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No. 04-670

In the Supreme Court of the United States

Confidence Aleru, petitioner

v.

Alberto R. Gonzales, Attorney General

ON PETITION FOR A WRIT OF CERTIORARI
TO THE UNITED STATES COURT OF APPEALS
FOR THE EIGHTH CIRCUIT

SUPPLEMENTAL BRIEF FOR THE RESPONDENT

Paul D. Clement
Acting Solicitor General
Counsel of Record
Department of Justice
Washington, D.C. 20530-0001
(202) 514-2217

In the Supreme Court of the United States

No. 04-670

Confidence Aleru, petitioner

v.

Alberto R. Gonzales, Attorney General

ON PETITION FOR A WRIT OF CERTIORARI
TO THE UNITED STATES COURT OF APPEALS
FOR THE EIGHTH CIRCUIT

SUPPLEMENTAL BRIEF FOR THE RESPONDENT

Pursuant to Rule 15.8 of the Rules of Court, the Acting Solicitor General respectfully files this supple mental brief to bring to the Court's attention new matter.

1.On March 4, 2005, this office learned that peti tioner Confidence Aleru has failed to report for a mandatory appointment as part of her supervision by United States Immigration and Customs Enforcement (ICE), and we have also learned that petitioner's cur rent whereabouts are unknown. As discussed below, we believe those circumstances disqualify petitioner from pursuing her petition in this Court.

As the attached documents reflect, petitioner was placed in the ICE Intensive Supervision Appearance Program (ISAP) on October 1, 2004. Pursuant to the terms of ISAP, petitioner was required to appear, as directed, for purposes of continuing supervision, and to inform ICE of any change of residence. See App., infra, 3; 8 C.F.R. 265.1. Petitioner was scheduled to have a face-to-face meeting with her supervisor on December 13, 2004. Petitioner failed to appear for her visit and failed to call or reschedule her appointment. Subse quent attempts to locate petitioner revealed that she had removed her personal belongings from her residence. Petitioner has made no subsequent contact with ICE. We are further informed by counsel for petitioner that he is unaware of his client's whereabouts and unable to contact her.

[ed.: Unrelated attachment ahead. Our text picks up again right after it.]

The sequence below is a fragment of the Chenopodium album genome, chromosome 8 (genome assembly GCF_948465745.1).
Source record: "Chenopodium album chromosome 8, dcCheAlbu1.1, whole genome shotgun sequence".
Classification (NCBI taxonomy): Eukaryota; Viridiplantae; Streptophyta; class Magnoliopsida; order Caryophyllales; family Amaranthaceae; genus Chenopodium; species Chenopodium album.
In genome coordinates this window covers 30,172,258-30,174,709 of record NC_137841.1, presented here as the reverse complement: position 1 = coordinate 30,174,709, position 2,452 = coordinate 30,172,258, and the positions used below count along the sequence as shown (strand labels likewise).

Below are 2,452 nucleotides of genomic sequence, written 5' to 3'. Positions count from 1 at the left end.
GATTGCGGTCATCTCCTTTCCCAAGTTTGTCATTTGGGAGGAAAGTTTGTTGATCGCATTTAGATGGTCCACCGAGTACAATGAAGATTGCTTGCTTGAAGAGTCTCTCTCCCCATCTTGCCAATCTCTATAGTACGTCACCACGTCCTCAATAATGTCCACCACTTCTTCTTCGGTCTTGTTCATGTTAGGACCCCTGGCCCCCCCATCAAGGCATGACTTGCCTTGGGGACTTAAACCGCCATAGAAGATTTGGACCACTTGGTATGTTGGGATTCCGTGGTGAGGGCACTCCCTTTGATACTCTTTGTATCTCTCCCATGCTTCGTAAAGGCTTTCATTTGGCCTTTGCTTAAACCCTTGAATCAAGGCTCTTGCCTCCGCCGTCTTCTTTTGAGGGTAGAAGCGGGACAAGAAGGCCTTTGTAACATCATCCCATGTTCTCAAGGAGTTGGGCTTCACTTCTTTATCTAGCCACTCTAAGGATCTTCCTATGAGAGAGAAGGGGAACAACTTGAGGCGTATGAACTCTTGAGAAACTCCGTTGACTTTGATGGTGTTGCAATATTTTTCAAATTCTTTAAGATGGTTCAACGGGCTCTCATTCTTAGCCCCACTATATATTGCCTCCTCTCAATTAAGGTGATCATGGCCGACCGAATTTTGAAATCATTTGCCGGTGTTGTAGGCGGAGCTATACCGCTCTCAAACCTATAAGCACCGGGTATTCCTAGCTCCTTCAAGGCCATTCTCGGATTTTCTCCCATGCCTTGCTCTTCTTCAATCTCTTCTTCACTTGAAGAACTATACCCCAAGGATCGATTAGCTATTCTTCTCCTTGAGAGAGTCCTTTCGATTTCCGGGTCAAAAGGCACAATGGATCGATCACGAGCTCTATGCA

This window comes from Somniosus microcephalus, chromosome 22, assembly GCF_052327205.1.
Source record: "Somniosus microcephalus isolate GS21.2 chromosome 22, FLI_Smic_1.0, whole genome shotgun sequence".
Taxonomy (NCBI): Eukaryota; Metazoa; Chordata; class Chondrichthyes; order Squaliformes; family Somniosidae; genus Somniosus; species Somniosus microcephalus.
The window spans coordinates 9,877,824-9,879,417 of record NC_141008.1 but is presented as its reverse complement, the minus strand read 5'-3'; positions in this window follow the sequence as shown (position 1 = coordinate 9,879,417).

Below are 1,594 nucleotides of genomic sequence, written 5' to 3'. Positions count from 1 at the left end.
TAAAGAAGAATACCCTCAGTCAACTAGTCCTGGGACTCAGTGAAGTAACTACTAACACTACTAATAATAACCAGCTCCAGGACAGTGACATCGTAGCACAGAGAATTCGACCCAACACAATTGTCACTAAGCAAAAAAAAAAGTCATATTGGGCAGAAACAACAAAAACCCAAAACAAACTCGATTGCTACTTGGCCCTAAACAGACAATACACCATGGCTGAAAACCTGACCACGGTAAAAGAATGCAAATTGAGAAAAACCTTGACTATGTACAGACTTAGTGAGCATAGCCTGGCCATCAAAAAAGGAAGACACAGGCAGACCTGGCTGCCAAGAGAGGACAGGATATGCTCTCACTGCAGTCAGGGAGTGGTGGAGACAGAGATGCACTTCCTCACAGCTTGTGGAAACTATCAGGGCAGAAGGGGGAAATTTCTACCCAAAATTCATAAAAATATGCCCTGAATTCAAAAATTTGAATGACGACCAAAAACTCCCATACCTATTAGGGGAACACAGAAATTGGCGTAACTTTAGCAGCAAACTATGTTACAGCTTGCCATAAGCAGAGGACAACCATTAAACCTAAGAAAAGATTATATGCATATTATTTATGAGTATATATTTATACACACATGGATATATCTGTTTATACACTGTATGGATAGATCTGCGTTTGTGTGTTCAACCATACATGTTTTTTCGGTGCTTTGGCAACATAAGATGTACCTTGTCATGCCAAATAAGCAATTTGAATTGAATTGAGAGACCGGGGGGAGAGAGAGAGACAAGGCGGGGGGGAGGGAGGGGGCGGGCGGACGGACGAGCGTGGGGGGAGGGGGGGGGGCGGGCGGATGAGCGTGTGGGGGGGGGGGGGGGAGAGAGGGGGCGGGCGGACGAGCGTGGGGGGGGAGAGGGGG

2.Under the longstanding "fugitive disentitlement doctrine," this Court has recognized in the criminal con text that a federal appellate court "ha[s] authority to dismiss an appeal or writ of certiorari if the party seeking relief is a fugitive while the matter is pending." Degen v. United States, 517 U.S. 820, 824 (1996). Several courts of appeals have held that the fugitive disentitlement doctrine applies to the immigration context as well, and that an alien has no right to insist upon judicial review of her asylum request when, in violation of regulations, she fails to cooperate with the supervision that is necessary to carry out any valid order against her. See, e.g., Sapoundjiev v. Ashcroft, 376 F.3d 727, 728-729 (7th Cir.) (failure to appear for administrative detention justified dismissal of petition under fugitive disentitlement doctrine), reh'g denied, 384 F.3d 916 (7th Cir. 2004); Antonio-Martinez v. INS, 317 F.3d 1089, 1092-1093 (9th Cir. 2003) (alien's failure to keep attorney and INS informed of his current address, thus "insulating [himself] from the conse quences of an unfavorable result," warranted dismissal of petition for review); Bar-Levy v. INS, 990 F.2d 33, 35- 36 (2d Cir. 1993); Arana v. INS, 673 F.2d 75, 77 & n.2 (3d Cir. 1982). As these cases illustrate, there is, at the very least, a serious question whether an alien who fails to comply with the terms of supervision that are de signed to permit enforcement against her of an adverse removal order and judicial judgment may at the same time seek affirmative relief from the judiciary. That threshold issue furnishes an additional reason for the denial of certiorari in this case.

Respectfully submitted.

Paul D. Clement
Acting Solicitor General

 

MARCH 2005

 

 

 

 

 

 

 

 

 

 

 

 

 

 

 

 

 

 

APPENDIX